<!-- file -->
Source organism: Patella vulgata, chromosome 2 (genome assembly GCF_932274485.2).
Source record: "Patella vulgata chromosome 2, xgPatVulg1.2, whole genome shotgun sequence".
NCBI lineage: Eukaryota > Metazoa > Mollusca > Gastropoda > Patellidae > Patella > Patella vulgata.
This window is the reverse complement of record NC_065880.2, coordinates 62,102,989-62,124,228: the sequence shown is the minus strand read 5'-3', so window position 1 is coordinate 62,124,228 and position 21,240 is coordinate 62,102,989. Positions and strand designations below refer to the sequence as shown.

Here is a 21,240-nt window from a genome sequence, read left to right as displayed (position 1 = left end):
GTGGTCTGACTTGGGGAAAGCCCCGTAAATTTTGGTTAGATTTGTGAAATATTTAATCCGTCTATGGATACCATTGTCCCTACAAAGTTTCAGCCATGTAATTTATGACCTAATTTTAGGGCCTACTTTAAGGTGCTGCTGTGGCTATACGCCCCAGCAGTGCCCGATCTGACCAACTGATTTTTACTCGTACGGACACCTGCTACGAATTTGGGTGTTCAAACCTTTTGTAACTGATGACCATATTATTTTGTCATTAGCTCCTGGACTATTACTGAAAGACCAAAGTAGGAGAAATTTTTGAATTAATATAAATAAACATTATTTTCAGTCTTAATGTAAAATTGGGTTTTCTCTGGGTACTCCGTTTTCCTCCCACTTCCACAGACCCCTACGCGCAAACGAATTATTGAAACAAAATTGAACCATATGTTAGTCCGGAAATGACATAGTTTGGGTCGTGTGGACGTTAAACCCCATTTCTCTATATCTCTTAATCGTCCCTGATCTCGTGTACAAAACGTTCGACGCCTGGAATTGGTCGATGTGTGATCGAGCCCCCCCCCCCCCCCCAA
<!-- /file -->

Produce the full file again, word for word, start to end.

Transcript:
Source organism: Patella vulgata, chromosome 2 (genome assembly GCF_932274485.2).
Source record: "Patella vulgata chromosome 2, xgPatVulg1.2, whole genome shotgun sequence".
NCBI lineage: Eukaryota > Metazoa > Mollusca > Gastropoda > Patellidae > Patella > Patella vulgata.
This window is the reverse complement of record NC_065880.2, coordinates 62,102,989-62,124,228: the sequence shown is the minus strand read 5'-3', so window position 1 is coordinate 62,124,228 and position 21,240 is coordinate 62,102,989. Positions and strand designations below refer to the sequence as shown.

Here is a 21,240-nt window from a genome sequence, read left to right as displayed (position 1 = left end):
GTGGTCTGACTTGGGGAAAGCCCCGTAAATTTTGGTTAGATTTGTGAAATATTTAATCCGTCTATGGATACCATTGTCCCTACAAAGTTTCAGCCATGTAATTTATGACCTAATTTTAGGGCCTACTTTAAGGTGCTGCTGTGGCTATACGCCCCAGCAGTGCCCGATCTGACCAACTGATTTTTACTCGTACGGACACCTGCTACGAATTTGGGTGTTCAAACCTTTTGTAACTGATGACCATATTATTTTGTCATTAGCTCCTGGACTATTACTGAAAGACCAAAGTAGGAGAAATTTTTGAATTAATATAAATAAACATTATTTTCAGTCTTAATGTAAAATTGGGTTTTCTCTGGGTACTCCGTTTTCCTCCCACTTCCACAGACCCCTACGCGCAAACGAATTATTGAAACAAAATTGAACCATATGTTAGTCCGGAAATGACATAGTTTGGGTCGTGTGGACGTTAAACCCCATTTCTCTATATCTCTTAATCGTCCCTGATCTCGTGTACAAAACGTTCGACGCCTGGAATTGGTCGATGTGTGATCGAGCCCCCCCCCCCCCCCCAA